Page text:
Editor’s note: This is part one of an ongoing series on testing memory.
Engineers have traditionally characterized floating-gate NAND flash memory using DC instruments such as source-measurement units (SMUs) after pulse generators had programmed and/or erased the memory cell. This approach requires some type of switch to apply the DC or pulse signal alternately to the device under test (DUT). Occasionally, oscilloscopes were used to verify pulse fidelity (pulse width, overshoot, pulse voltage level, rise time, fall time) at the DUT. Measuring the pulse is important because the flash memory state is quite sensitive to the pulse voltage level. The use of oscilloscopes was relatively rare, even in research, however, because the required setup for oscilloscope measurements differed from that for the pulse-source/DC-measure approach. Even when scopes were used for flash characterization, the complexity of measuring the transient current meant that voltage was the only measurement taken while pulsing.
The transition to smaller geometries and multi-bit cells has increased the need for more precise pulse source and measurement for floating-gate NAND flash development. Recently, new instrumentation options for NVM testing have been developed that make it possible to measure the current and voltage simultaneously with a single instrument while applying pulses to a memory device or material. Let’s take a closer look at testing technology for two options: phase-change memory (PCM) and ferro-electric random-access memory (FRAM).
For nearly 20 years, FG NAND flash memory technology has been the non-volatile memory (NVM) technology of choice for a broad array of consumer products from digital cameras and MP3 players to smartphones and tablet computers. Because flash cells are implemented on the foundation of MOSFET transistors, they have standard source, gate (actually, control gate or CG), drain, and bulk/substrate connections. Fowler-Nordheim current tunneling through gate oxide and hot carrier injection represent the two standard methods for storing and removing charge from the floating gate (see figure 1). These methods are degradation mechanisms of standard (non-NVM) MOSFET transistors, which are also responsible for the limited endurance of flash memory.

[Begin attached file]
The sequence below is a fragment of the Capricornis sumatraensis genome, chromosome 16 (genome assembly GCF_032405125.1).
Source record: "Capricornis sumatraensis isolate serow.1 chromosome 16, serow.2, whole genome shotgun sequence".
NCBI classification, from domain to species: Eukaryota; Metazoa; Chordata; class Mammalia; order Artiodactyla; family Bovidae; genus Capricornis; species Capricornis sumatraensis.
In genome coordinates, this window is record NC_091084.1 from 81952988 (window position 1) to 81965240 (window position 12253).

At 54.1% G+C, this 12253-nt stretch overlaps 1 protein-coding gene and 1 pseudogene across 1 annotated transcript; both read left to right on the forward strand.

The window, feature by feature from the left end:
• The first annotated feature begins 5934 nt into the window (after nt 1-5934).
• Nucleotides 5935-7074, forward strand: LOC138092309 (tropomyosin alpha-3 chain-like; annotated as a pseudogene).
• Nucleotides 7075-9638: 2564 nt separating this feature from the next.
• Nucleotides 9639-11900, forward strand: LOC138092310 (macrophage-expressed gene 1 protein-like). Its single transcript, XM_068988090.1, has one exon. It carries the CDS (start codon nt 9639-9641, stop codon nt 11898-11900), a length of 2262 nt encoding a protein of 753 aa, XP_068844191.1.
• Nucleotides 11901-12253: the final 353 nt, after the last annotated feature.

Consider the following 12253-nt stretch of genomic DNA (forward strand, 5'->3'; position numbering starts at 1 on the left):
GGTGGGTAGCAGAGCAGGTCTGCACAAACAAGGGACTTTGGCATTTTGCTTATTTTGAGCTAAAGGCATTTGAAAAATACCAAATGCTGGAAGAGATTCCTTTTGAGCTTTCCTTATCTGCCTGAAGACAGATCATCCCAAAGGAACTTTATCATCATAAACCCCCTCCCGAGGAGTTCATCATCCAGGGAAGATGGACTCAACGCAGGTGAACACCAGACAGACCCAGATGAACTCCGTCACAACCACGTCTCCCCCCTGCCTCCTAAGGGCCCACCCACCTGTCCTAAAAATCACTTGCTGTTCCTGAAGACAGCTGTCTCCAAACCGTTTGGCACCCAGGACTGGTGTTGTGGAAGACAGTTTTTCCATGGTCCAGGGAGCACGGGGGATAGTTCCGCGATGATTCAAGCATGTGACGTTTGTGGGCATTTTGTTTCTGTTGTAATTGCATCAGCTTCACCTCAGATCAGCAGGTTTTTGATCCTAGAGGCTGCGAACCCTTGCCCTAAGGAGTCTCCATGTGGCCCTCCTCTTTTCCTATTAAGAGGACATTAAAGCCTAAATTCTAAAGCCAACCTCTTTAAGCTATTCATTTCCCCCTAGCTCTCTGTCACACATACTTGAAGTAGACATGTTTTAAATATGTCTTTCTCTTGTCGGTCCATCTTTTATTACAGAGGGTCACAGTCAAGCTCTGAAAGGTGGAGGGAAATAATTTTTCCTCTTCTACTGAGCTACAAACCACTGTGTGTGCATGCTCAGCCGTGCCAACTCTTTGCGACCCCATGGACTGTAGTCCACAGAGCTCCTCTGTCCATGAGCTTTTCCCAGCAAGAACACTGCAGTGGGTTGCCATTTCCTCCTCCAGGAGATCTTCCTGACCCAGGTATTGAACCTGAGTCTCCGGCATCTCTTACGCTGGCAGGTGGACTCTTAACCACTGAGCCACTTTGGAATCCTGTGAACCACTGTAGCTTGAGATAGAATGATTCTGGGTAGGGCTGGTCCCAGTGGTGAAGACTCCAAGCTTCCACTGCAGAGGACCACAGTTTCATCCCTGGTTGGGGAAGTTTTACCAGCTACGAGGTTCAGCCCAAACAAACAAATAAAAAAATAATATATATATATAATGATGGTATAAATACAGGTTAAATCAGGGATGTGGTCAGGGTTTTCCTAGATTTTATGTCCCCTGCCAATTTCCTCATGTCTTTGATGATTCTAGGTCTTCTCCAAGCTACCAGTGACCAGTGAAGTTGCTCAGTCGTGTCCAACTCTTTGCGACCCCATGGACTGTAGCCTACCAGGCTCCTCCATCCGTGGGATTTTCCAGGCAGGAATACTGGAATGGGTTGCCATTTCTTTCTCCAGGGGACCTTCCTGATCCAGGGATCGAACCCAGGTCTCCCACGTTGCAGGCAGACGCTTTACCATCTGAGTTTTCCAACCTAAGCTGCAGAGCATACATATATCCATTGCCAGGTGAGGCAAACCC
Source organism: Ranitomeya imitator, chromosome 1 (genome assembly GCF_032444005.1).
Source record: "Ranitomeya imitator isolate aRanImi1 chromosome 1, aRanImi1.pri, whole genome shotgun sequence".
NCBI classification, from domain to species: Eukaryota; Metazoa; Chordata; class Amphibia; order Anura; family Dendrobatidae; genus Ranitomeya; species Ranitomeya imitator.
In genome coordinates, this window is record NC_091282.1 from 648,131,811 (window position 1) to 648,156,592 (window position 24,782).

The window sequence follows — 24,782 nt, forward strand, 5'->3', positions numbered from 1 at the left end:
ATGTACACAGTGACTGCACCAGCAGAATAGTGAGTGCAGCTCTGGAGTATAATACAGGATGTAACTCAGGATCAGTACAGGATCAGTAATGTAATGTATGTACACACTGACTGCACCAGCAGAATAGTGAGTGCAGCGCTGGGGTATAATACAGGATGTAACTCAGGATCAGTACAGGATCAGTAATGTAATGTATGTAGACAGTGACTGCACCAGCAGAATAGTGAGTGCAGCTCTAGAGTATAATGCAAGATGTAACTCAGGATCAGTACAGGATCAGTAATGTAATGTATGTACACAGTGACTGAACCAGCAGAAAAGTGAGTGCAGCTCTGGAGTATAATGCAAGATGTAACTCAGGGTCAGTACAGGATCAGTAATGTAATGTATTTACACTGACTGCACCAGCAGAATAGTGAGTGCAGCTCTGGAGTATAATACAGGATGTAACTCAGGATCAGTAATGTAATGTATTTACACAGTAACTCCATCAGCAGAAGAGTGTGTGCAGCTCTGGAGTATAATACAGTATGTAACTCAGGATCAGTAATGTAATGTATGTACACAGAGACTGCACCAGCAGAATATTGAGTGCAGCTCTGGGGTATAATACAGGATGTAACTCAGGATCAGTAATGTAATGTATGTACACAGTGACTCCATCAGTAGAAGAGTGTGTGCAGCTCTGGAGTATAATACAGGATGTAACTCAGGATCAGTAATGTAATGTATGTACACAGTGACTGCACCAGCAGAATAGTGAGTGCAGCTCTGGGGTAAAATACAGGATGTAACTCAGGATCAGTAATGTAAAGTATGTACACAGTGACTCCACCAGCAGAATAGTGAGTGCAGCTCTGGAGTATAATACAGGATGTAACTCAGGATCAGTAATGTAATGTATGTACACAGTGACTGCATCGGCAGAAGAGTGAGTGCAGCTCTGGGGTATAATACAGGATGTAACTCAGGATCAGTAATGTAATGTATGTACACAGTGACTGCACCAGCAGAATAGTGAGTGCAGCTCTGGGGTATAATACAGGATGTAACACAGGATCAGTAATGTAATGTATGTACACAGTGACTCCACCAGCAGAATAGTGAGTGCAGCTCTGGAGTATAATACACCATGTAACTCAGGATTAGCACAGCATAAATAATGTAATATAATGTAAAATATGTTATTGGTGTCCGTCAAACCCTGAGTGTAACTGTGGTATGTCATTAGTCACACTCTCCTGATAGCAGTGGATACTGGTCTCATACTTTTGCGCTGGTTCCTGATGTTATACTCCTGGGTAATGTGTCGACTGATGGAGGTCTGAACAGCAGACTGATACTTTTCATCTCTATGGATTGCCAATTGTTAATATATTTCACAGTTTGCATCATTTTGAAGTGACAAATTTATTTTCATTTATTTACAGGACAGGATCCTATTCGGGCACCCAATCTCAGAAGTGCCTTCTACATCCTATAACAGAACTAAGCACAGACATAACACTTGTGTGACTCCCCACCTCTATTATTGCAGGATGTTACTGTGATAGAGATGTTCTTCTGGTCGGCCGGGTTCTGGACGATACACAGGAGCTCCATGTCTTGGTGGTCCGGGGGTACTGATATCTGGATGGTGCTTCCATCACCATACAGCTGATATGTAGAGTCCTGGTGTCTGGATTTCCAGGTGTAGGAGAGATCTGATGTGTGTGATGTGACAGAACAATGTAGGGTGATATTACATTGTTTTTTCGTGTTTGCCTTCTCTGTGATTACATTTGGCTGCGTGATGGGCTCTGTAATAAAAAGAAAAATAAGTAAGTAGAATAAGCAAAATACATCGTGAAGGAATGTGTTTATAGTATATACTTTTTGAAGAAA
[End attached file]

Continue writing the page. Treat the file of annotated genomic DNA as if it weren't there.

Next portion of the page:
Click image to enlarge.
Figure 1: Diagram of flash memory structure shows the program and erase conditions for Fowler-Nordheim tunneling.
Among consumer electronics manufacturers with products that incorporate memory devices, there is growing concern that floating-gate flash memory may not be able to continue providing higher storage capacities at the ever-lower cost-per-bit requirements that drive the NVM market. Research on potential alternatives to replace floating gate flash technology includes PCM, charge trap flash, resistive memory, ferro-electric memory (FRAM), and magneto-resistive memory (MRAM), and samples of each are currently available in the market in some form. The potential of other NVM technologies, including spin-transfer torque MRAM, floating-body RAM, and various types of carbon-nanotube-based memory is also being investigated.Phase-change memory
PCM cells are made of a chalcogenide alloy, i.e., an alloy with at least one element from the VI group of the periodic table, plus one element each from the V and IV groups. These same types of materials are also widely used in the active layers of rewritable optical media such as CDs and DVDs. Through the application of heat in the form of an electrical pulse (or a laser pulse in CDs/DVDs), PCM cells can be switched rapidly from an ordered crystalline phase (with low resistance) to a disordered, amorphous phase (with much higher resistance). The switch from the crystalline to the amorphous phase and back is triggered by melting and quick cooling, or a slightly slower process known as re-crystallization. Germanium antimony tellurium (GST), with a melting temperature from 500° to 600°C, has emerged as one of the most promising materials for PCM devices.
These devices can store binary data because of the differing levels of resistivity of the crystalline and amorphous phases of these alloys. The high-resistance amorphous state represents a binary 0; the low resistance crystalline state represents a binary 1. Multiple resistive levels will permit multi-bit PCM, which has been demonstrated, allowing PCM to scale and provide lower cost-per-bit. These states are stable over time, which is important for any commercial application.
In the amorphous phase, the GST material has short-range atomic order and low free-electron density, which means higher resistivity. This is sometimes referred to as the RESET phase because it is usually formed after a RESET operation, in which the temperature of the cell is raised slightly above the melting point, and then the material is suddenly quenched to cool it. The cooling rate is critical to the formation of the amorphous state, and typical resistance can be greater than 1 MΩ.
If the rate is too slow, then the material will be less amorphous. For so-called “slow materials,” the cooling rate is about 30 ns; for “fast materials,” it is in the range of single nanoseconds or faster. The fall time of the pulse can be slower than the required speed; what is important is the fall rate at the top of the pulse, when the cell cools from melting point to crystallization. After reaching crystallization temperature, the crystalline order is frozen. For example, the pulse fall time may be 20 ns, but it might take 5 ns to go from TMELT
, resulting in a resistance from 1 kΩ to 10 kΩ.